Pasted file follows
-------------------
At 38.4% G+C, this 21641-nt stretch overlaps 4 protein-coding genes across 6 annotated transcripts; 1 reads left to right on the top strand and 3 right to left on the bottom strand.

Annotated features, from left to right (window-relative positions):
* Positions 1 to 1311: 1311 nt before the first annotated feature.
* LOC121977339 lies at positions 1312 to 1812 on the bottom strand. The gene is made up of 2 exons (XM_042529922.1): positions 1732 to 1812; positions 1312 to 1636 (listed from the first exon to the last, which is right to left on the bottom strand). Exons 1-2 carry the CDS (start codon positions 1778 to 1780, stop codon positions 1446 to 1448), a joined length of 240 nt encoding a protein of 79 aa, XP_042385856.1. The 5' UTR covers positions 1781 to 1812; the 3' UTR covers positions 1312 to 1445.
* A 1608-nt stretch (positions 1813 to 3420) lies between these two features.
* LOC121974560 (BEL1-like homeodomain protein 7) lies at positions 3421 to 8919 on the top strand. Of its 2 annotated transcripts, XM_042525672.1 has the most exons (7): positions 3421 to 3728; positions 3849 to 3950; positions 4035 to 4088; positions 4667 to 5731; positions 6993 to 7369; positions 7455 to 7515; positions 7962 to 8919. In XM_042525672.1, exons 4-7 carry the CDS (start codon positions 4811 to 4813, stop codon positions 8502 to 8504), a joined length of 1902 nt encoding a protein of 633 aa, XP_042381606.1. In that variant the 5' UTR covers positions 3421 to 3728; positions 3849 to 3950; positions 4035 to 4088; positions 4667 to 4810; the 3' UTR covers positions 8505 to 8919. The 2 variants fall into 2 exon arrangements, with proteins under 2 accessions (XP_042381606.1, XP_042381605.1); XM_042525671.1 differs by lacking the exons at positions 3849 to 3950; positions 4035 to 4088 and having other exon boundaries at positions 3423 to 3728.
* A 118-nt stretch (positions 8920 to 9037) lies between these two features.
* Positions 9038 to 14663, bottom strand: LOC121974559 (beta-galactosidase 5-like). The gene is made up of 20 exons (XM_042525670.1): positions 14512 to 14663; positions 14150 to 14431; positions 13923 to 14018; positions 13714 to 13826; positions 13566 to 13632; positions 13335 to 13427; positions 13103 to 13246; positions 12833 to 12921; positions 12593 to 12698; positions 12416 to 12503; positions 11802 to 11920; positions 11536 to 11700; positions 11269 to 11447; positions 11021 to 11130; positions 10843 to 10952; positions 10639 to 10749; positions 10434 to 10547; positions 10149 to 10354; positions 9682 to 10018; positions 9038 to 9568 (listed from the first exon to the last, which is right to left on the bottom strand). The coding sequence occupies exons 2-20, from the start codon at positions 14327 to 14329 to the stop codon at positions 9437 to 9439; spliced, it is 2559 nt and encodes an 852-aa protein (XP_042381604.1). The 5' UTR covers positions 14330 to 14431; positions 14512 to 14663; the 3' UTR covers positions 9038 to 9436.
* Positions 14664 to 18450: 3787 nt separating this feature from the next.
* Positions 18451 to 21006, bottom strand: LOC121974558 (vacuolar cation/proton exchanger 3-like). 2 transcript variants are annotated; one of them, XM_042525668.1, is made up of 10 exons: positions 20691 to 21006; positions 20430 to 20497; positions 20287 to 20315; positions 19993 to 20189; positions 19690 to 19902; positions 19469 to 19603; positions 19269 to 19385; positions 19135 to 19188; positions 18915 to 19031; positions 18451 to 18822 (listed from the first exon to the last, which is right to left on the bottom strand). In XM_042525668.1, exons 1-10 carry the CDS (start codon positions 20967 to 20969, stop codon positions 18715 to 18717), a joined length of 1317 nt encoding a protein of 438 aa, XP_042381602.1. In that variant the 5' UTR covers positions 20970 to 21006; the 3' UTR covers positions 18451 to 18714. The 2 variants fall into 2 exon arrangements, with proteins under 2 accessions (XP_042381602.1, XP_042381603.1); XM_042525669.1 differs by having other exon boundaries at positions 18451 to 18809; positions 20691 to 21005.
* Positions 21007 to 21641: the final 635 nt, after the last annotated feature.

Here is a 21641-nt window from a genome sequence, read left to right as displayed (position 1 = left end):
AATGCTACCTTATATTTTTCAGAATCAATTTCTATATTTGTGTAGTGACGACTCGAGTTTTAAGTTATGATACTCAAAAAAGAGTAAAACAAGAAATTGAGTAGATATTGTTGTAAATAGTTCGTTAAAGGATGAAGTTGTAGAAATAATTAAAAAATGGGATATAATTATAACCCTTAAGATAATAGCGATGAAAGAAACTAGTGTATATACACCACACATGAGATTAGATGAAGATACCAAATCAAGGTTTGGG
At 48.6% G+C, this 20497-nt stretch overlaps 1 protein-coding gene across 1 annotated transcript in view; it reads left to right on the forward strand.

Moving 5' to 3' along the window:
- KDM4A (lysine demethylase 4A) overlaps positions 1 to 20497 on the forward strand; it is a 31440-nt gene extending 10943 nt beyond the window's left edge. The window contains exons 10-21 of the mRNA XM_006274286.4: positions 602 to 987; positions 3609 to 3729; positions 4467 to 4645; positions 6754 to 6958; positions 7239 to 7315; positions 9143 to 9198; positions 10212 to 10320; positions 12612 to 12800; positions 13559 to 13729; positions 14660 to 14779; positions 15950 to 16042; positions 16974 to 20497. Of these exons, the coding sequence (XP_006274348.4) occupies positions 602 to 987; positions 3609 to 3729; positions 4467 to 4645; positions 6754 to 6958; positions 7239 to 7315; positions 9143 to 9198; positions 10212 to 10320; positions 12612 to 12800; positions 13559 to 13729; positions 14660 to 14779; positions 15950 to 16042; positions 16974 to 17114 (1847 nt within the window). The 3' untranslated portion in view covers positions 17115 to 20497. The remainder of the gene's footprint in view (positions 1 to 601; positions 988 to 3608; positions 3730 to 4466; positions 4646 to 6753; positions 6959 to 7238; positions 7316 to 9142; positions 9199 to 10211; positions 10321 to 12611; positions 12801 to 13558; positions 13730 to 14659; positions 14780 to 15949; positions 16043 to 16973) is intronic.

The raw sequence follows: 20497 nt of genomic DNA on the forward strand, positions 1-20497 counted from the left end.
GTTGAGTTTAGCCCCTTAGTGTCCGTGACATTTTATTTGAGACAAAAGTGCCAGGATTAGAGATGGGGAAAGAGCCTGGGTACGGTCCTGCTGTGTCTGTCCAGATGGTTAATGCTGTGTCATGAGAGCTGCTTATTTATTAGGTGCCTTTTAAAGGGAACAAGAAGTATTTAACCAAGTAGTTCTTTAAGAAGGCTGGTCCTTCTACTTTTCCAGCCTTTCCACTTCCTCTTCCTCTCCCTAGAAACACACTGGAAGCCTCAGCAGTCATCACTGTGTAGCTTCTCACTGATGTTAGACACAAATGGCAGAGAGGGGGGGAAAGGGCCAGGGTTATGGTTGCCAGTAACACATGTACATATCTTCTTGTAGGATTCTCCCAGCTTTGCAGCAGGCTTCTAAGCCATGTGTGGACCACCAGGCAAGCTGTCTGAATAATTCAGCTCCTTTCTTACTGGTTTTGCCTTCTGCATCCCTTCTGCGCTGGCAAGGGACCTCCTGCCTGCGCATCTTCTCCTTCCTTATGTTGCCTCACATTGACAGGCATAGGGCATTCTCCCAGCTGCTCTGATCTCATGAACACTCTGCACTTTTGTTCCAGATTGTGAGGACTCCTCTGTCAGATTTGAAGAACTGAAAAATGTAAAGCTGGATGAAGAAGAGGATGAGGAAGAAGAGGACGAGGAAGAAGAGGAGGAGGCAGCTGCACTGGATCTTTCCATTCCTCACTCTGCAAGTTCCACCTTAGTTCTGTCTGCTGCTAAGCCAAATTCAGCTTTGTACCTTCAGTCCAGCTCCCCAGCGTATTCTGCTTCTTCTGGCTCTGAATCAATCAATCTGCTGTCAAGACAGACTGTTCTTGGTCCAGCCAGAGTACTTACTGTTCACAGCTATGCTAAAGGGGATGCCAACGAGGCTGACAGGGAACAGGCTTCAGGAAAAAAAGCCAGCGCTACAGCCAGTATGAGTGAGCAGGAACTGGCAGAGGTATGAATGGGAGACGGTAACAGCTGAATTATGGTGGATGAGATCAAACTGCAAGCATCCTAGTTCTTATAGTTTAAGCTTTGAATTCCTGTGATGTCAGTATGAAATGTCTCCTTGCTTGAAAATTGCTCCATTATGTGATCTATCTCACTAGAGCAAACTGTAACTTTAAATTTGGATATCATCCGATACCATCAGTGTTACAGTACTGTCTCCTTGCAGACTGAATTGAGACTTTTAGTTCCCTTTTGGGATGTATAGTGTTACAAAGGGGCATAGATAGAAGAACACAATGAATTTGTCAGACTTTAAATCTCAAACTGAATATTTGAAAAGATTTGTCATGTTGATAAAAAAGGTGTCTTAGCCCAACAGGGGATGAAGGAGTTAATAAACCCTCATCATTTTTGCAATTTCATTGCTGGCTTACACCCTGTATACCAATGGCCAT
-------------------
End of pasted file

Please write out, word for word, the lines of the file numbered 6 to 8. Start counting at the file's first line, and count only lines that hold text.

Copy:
* LOC121974560 (BEL1-like homeodomain protein 7) lies at positions 3421 to 8919 on the top strand. Of its 2 annotated transcripts, XM_042525672.1 has the most exons (7): positions 3421 to 3728; positions 3849 to 3950; positions 4035 to 4088; positions 4667 to 5731; positions 6993 to 7369; positions 7455 to 7515; positions 7962 to 8919. In XM_042525672.1, exons 4-7 carry the CDS (start codon positions 4811 to 4813, stop codon positions 8502 to 8504), a joined length of 1902 nt encoding a protein of 633 aa, XP_042381606.1. In that variant the 5' UTR covers positions 3421 to 3728; positions 3849 to 3950; positions 4035 to 4088; positions 4667 to 4810; the 3' UTR covers positions 8505 to 8919. The 2 variants fall into 2 exon arrangements, with proteins under 2 accessions (XP_042381606.1, XP_042381605.1); XM_042525671.1 differs by lacking the exons at positions 3849 to 3950; positions 4035 to 4088 and having other exon boundaries at positions 3423 to 3728.
* A 118-nt stretch (positions 8920 to 9037) lies between these two features.
* Positions 9038 to 14663, bottom strand: LOC121974559 (beta-galactosidase 5-like). The gene is made up of 20 exons (XM_042525670.1): positions 14512 to 14663; positions 14150 to 14431; positions 13923 to 14018; positions 13714 to 13826; positions 13566 to 13632; positions 13335 to 13427; positions 13103 to 13246; positions 12833 to 12921; positions 12593 to 12698; positions 12416 to 12503; positions 11802 to 11920; positions 11536 to 11700; positions 11269 to 11447; positions 11021 to 11130; positions 10843 to 10952; positions 10639 to 10749; positions 10434 to 10547; positions 10149 to 10354; positions 9682 to 10018; positions 9038 to 9568 (listed from the first exon to the last, which is right to left on the bottom strand). The coding sequence occupies exons 2-20, from the start codon at positions 14327 to 14329 to the stop codon at positions 9437 to 9439; spliced, it is 2559 nt and encodes an 852-aa protein (XP_042381604.1). The 5' UTR covers positions 14330 to 14431; positions 14512 to 14663; the 3' UTR covers positions 9038 to 9436.